Get Exposure and Find Collectors for Your Photography Online | Jennifer Schwartz | Skillshare

Get Exposure and Find Collectors for Your Photography Online

Jennifer Schwartz

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6 Lessons (18m)
    • 1. Trailer for 10-Course Series: Crusade For Your Art

      1:09
    • 2. Course 8: Intro

      0:33
    • 3. Online Blogs and Publications

      6:05
    • 4. Online Competitions

      4:53
    • 5. Should You Sell Your Work Online?

      3:58
    • 6. Description of Class Project

      1:19

About This Class

In this course, you will learn about the different exposure opportunities available to photographers online. Three specific online competitions are highlighted, as well as a number of online publications and how to approach them. We also discuss the pros and cons to selling your work online, both directly on your website and through a third-party seller.

This class is perfect for photographers at any level who are interested in learning about online exposure and sales opportunities. For your class project, you select 10 images to create a sample submission for an online competition.

Jennifer Schwartz's 10-part series on best practices for fine art photographers gives you the tools to take your fine art photography career by the reins and thoughtfully and purposefully develop a plan to get you where you want to go.  Learn how to tighten your work, develop your brand, identify goals and a plan for your photography, and strategically launch your project. Check out all the courses here.

Transcripts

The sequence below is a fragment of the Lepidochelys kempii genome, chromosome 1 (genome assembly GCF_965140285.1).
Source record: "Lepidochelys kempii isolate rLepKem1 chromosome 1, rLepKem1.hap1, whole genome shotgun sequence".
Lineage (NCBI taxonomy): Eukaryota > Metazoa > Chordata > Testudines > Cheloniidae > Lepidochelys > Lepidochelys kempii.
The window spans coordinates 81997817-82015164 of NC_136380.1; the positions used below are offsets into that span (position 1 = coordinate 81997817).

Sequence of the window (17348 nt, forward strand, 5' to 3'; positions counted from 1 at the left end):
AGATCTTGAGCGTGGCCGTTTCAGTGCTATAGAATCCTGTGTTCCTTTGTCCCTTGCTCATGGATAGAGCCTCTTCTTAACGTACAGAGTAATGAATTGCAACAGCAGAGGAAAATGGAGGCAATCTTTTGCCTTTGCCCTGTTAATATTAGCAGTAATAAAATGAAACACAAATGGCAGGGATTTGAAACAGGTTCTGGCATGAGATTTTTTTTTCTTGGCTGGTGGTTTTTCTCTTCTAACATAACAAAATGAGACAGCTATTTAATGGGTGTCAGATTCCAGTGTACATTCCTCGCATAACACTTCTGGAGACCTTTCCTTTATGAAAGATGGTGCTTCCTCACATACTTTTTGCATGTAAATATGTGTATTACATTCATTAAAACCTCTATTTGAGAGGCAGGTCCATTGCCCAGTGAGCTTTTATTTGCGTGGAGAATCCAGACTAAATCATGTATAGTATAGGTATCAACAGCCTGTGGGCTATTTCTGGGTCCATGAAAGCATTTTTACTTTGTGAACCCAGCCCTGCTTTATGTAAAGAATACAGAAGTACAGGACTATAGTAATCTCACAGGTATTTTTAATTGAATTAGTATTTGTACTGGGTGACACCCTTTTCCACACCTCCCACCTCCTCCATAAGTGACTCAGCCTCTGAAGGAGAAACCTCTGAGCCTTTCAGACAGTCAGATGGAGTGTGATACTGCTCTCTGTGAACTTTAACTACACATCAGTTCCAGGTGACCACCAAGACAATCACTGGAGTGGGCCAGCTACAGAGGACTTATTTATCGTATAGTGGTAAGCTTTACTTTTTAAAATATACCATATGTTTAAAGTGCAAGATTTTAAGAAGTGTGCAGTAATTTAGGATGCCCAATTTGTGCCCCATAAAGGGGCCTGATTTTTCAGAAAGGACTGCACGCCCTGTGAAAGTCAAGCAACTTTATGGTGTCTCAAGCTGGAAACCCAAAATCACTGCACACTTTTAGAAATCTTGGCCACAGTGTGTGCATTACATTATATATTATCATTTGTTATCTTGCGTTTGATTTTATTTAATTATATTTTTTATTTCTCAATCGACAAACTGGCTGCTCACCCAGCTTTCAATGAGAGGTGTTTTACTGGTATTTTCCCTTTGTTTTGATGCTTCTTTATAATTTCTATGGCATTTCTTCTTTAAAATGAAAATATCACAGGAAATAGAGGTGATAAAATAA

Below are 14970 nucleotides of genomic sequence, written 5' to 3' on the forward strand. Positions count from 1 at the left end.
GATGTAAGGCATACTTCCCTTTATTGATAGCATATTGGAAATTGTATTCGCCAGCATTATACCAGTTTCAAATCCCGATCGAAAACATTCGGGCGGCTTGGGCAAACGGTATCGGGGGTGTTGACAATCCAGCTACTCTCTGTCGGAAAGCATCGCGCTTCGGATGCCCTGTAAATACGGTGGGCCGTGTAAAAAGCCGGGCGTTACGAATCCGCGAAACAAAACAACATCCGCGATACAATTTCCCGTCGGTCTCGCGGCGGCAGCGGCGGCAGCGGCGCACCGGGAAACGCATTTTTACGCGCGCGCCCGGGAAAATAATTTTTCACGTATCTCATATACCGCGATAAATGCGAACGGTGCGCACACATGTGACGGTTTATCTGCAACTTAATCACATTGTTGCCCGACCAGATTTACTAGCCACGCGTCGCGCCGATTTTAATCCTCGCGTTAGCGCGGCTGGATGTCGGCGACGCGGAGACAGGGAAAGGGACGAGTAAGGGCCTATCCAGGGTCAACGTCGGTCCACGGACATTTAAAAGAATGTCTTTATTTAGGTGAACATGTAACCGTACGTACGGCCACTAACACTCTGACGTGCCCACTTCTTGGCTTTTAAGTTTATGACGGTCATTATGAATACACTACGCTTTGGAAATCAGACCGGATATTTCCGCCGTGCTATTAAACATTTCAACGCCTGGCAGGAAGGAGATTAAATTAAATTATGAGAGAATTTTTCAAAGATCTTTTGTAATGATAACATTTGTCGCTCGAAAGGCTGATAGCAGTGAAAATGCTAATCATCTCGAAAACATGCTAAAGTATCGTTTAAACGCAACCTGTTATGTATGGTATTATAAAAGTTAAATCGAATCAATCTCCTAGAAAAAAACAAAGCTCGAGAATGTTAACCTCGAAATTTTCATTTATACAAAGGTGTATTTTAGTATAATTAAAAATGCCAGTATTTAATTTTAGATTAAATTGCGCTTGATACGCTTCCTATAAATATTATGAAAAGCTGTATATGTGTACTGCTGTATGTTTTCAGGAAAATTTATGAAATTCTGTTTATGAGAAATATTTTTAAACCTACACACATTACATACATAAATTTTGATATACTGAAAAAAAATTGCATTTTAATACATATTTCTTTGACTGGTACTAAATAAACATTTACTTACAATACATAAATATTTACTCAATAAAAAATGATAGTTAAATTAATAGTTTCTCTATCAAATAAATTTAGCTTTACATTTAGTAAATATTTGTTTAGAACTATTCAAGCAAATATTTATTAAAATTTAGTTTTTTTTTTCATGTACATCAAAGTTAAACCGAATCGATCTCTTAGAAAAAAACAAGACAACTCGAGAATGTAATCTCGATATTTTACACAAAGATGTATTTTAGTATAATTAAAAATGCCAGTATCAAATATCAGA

1. Trailer for 10-Course Series: Crusade For Your Art: Hi. I'm Jennifer Schwartz on the creator and executive director of Crusade for Art, a nonprofit organization with the mission to educate, inspire and empower photographers to connect new audiences. Start I owned a commercial fine art photography gallery in Atlanta for five years, and I'm working with the photographers both with the gallery and with a nonprofit realize there is really a lack of information out there about how to navigate the fine art photography world. And it can seem pretty intimidating. Trying to figure out how to approach a gallery, how people get their books published. How museum collections acquire where So I wrote this book called Her Savory Our best practices for fine art Photographers. And this 10 core skill share series is gonna roughly follow the form out of the book. And it will talk about basically the ace ese to navigating the fine art photography world. How to edit in sequence your work, how to write an artist statement, how to cement work to a gallery, how to prepare for a portfolio review, how the price, your work, really everything. So I hope that you will join me and have fun and appreciate for your art. Thanks 2. Course 8: Intro: and this course, we're gonna build on the theme of exposure opportunities for your photography, and we're gonna talk about how you can get exposure and sales from showing your photographs online. This goes beyond just showing your work on your own website, but how to get work on different photography publications Online photo Blog's with the benefits of submitting to the photo competitions are especially once that live online and also whether or not you should sell your own work online and different ways to go about doing that. 3. Online Blogs and Publications: previous courses in the Siri's. We talked about more traditional exposure opportunities for photography, so we discussed exhibitions at length, and we discussed publications. When we talked about exhibitions, we talked about different venues that you could show your work in a gallery, Um, that you could have your work in a single exhibition for a gallery, or you could have ah, more extensive relationship where the gallery would represent you and show your work more regularly. We talked about different group shows and juried competitions that you might enter Teoh. Start getting your work out there and on gallery walls and also some alternate venues that might make sense for the type of work you make. In the last course. We went into a lot of detail about publishing the different ways you can get your work in print in a book format. So whether you go from doing a small addition, handmade artist book to self publishing a monograph to going through a traditional publisher to get a large run on distributed version of your book out there, one area that a lot of people overlook is showing the work online. When you think about the number of people that will walk into a gallery space or exhibition space and see your work hanging on the walls versus the number of people who will look at your work. If you show it on an online publication like a photo magazine or blawg, it's exponentially more that would most likely see your work online. And it doesn't cost you anything in most cases. So getting curated into a photography magazine online or an exhibition online or being featured in a photo blawg is a great way to get a lot of people to look at it. Um, it's also people that are specifically seeking out work because they're regular readers or viewers of that particular log. Um, in an exhibition. A lot of times there's always gonna be cost to produce the work and ship and frame your pieces. And that's just something that doesn't exist online. Online venues, Air also a really great resource for people whose work is not a scale gallery salable so a little bit and we're challenging work. Um, where where a traditional gallery probably wouldn think that they could sell the work and therefore it would it make a lot of sense for them financially. To do an exhibition of it online is a great place to get that work out there and especially get in front of people who were interested in the specific topic that you're photographing . So if showing your work online is something that you're interested in and you might be not thinking, where do I start? Where are all of these photo blocks and publications and online magazine? There are a ton, and there are more and more coming out every day. So when you are going out there and approaching these different places, you want to look at their submission policy online, and you want to maybe have a curator friend introduce you. If you think if they think you're work might be a great fit for a particular magazine, a lot of them have different themes, different type of work that they'd like to show, and some are more selective or a lot or more selective than others. So the best thing to do is to start and create a list of all the potential, uh, photo blog's or magazines that you think you would like your work to be shown in some magazines like CNN photos. Time LIGHTBOX The New York Times Lens Blawg They often pay for their features, which is wonderful and not typical of any other online venues. But they also don't want they want to be the first ones to show your work. They don't want your work to have been all over the Internet. First, it's fine to have your work published on your website. Beyond that, they're not gonna be interested in publishing your work if it's already been published in a lot of different places. So if they're on your list, they might be the people that you want to approach bursts. And if they aren't interested, then you can go to maybe your next year of of online venues. Teoh approach them. Um, then this list Here, you see a Fraction magazine Fraction shows four photographers each month. Um, feature shoot has a huge audience. They show a lot more work. They typically feature a different photographer, a different body of work each day, or at least several times a week. Um, behold is the photo block for Slate magazine online. They have a lot of prestige. Also, a lot of photographers that they're showing lens sqrat shows a different photographer each day, a big audience, a big photographer audience. So you want to consider a lot of different variables. Who are you wanting to get the work in front of? Is it a general audience where a news outlets like CNN or time might be the right, um, the right fit where you're really trying to get it outside of just a photo community? But to the general public, especially if it's a topic that you think is, um, it's timely. They do show fine art, but they typically try to time it around a current event that is related in some way. Um, are you trying? Teoh brought in your exposure among the photography community? Are you trying Teoh Get your work in front of photography collectors? That might have a completely They might read a completely different photo publication than then Ah, regular photographer would. So these are all these factors that you want to consider when you're creating your wish list of online venues and when you start ranking them so that you can figure out which ones to approach first and then go down the list from there 4. Online Competitions: in addition to online magazines that you might submit to, there are a lot of online photography competitions, which have some really great benefits. I'm going to specifically highlight three different online opportunities where you can enter competitions online and, ah, winners get exposure there. One is actually a print magazine photo district news. They do a ton of competitions, though, and typically the winners get shown in the magazine. They also get extended features online. So here you can see that their upcoming contests has to do with food. They have another one in the works about travel. And then when you scroll down here, you can see the winner galleries from competitions for the past several different issues of the magazine, which comes out monthly. So this is a chance Teoh to get highlighted both in print and online. Another big competition that happens annually for photographers for Fine art photographers is called critical Mass and Critical. Mass is a program that is run by a photo Lucida, which is a photography organization in Portland, Oregon, and every year they have this competition where you can submit 10 images and a statement about the work, and they have hundreds of curate Er's and different put photo professionals from around the world that jury the competition. So as opposed to submitting to a competition where there's one juror who sees your work. In this case, there are hundreds and so just even entering, if you can make the top 200. So there's a pre screening jury panel that selects it down to 200 submissions, and then from there, if you make it Teoh the top 200. There are literally hundreds of photography professionals who will look at your work and rank it in a few different categories. So not only are they looking at it, but they're really they're giving some thought. And sometimes they even provide a better written feedback about the work you'll see here that beyond that top 50 entrance are selected. And those people, um, are part of a traveling exhibition of the top 50 selected. They also select one person out of those 50 to get a monograph. So you got a book. The War. There's also a solo exhibition award, and then this year it looks like a residency award. So it's a really interesting competition on a lot of photography professionals. Look, Teoh, find out who the top 200 the top two in the top 50 are just to get some some new work, uh, for their different publications and different curatorial ventures. The last one I want to talk about his lens culture blends. Culture is very international, so they tend to get submissions from all over the world. The winners are often part of travelling exhibitions, which travel all over the world. They do a great job. They do individual stories about photographers just year long as part of the Blawg feature of this magazine, which is all online. It's on a print publication, but they also do these competitions, and you'll see down here this scroll where they are highlighting some of the latest entries from there current, um, their current competition on street photography. They have all different types of competitions. It's Portrait Street, emerging photography, um, storytelling. And what's also really wonderful about lens culture is recently they've added this feature where anyone who submits Teoh one of their competitions is eligible to get their work reviewed, so they have a panel of voter professionals who look at each competition each submission and write a couple of paragraphs of feedback about what the strengths were what they thought could be improved to make the submission stronger. So even though in these competitions you're paying Teoh enter, and that's definitely not something to ignore, you want to make sure you're not shelling out money all year round on tons of competitions if you're not getting the response you want. But for this one, it's really wonderful, because even if you aren't selected, you still are getting, ah, a review of your work. You're getting some feedback on maybe why you weren't selected or different things that you could do to make your submission stronger next time. 5. Should You Sell Your Work Online?: a lot of photographers struggle with trying to figure out whether or not they should sell their own photography online, whether it's through their websites, where they specifically have a add to cart button at the bottom of their of their images, or maybe just at the back of their website, they have their pricing and or, uh, email for more information about purchasing prints or whether they should try to sell their work through 1/3 party site like Teesta or UM Art Net or, Uh, Saatchi online. There are a lot of different ones, and they're all sort of have unique structures of the way they pay the artists and who's responsible for shipping. And they all have completely different sized audiences, different types of audiences. If you are going to go that route you want, do your research and figure out if it's even worth your time. What kind of traffic do they get? What kind of sales do they typically yet is the type of work that you make the work that their audiences most interested in buying, um, or whether to not put your work up for sale officially online anywhere, um, and just have a place for enquiries on your website where people can contact you if they're if they're interested. The advantage of selling your work online is especially if you have a large audience yourself. It's a great way Teoh to get revenue. Um, you have to think about if you don't have a big audience. People aren't are most likely not going to just stumble upon your website and want to purchase something. The disadvantage of having on add depart. Buy it now. Option on your website is it could be really off putting Teoh gallerist. So if a gallery is going to represent you, they definitely don't want you to sell your work directly. They want the sales to go through the gallery. So if gallery representation is on your radar is something that you're really going afterward, You might want Teoh not sell your work online in order to kind of keep that door open. If you are interested in selling your art online, here's a great infographic that Jim Andrews sent me. Um, you can find it. I'll post the link in the discussion section of this course, so selling your art online, it talks here about, um the trends for selling art online, that people are buying art more and more and are over the Web and are more and more willing to spend larger dollars on artwork that they've seen on the Internet and not in person. So that's really encouraging. Galleries are also showing that they're attracting new clients over the Internet. It talks about the importance of using Social Media Teoh to get your work out there. And, of course, we talked about that in an earlier session. How you can use Social Media to highlight your photography and to drive traffic back to your website. It has tips here about, um, different things you can do to boost your online sales. Uh, set up an Internet presence we talked about in an earlier session about your website. What should be on it, um, pages on your Web site, specifically addressing how the sales process works, doing some search engine optimization, which there tons of tutorials online to figure out how to best do that, Um, and having the right shopping cart software that's easy to use. Um, down here there are a lot of links for additional resource is, and I think this is just a great visual representation of the different things to think about when you're creating a plan to sell your work online. 6. Description of Class Project: for your class project. I want you to create a sample submission for a hypothetical online competition. Most online competitions will require you to submit a set of images. So for this one, I would like you to pull together a 10 image at it. So think about images that are strong individually but are also really cohesive until a stronger story. When there altogether 10 images that you have a really good sense of your aesthetic and your personal style and tell a story about a single topic or are all part of a single theme . If you want to create a short project statement to go along with the submission, that would be great. Ah, lot of online competitions will ask you to submit some sort of statement along with your images, but for this project, it's not required. So what we're looking for is a 10 image at it. You can either create, um, a link for people to go online and see your 10 images. Or you can create a slide with all 10 images together, or I upload them as a set